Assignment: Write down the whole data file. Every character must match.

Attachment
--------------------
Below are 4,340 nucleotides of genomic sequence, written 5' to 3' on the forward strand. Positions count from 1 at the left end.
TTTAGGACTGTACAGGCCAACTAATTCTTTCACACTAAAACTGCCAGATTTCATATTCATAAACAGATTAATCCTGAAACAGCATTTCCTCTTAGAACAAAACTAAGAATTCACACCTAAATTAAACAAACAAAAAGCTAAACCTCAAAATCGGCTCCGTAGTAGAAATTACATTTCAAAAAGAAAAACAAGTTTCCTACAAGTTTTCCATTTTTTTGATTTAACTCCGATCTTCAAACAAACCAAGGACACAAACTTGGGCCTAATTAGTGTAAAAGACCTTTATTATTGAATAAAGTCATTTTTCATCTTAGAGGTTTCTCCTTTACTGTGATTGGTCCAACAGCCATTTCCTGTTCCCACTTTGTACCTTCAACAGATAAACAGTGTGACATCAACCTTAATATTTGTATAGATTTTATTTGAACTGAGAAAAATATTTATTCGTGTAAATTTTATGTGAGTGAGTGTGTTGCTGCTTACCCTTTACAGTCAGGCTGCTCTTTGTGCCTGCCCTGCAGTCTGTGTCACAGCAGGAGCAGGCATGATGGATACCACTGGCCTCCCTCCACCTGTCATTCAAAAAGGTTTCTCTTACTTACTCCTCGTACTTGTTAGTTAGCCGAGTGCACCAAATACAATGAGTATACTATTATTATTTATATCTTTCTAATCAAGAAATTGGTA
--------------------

Below are 4,340 nucleotides of genomic sequence, written 5' to 3' on the forward strand. Positions count from 1 at the left end.
TTTAGGACTGTACAGGCCAACTAATTCTTTCACACTAAAACTGCCAGATTTCATATTCATAAACAGATTAATCCTGAAACAGCATTTCCTCTTAGAACAAAACTAAGAATTCACACCTAAATTAAACAAACAAAAAGCTAAACCTCAAAATCGGCTCCGTAGTAGAAATTACATTTCAAAAAGAAAAACAAGTTTCCTACAAGTTTTCCATTTTTTTGATTTAACTCCGATCTTCAAACAAACCAAGGACACAAACTTGGGCCTAATTAGTGTAAAAGACCTTTATTATTGAATAAAGTCATTTTTCATCTTAGAGGTTTCTCCTTTACTGTGATTGGTCCAACAGCCATTTCCTGTTCCCACTTTGTACCTTCAACAGATAAACAGTGTGACATCAACCTTAATATTTGTATAGATTTTATTTGAACTGAGAAAAATATTTATTCGTGTAAATTTTATGTGAGTGAGTGTGTTGCTGCTTACCCTTTACAGTCAGGCTGCTCTTTGTGCCTGCCCTGCAGTCTGTGTCACAGCAGGAGCAGGCATGATGGATACCACTGGCCTCCCTCCACCTGTCATTCAAAAAGGTTTCTCTTACTTACTCCTCGTACTTGTTAGTTAGCCGAGTGCACCAAATACAATGAGTATACTATTATTATTTATATCTTTCTAATCAAGAAATTGGTA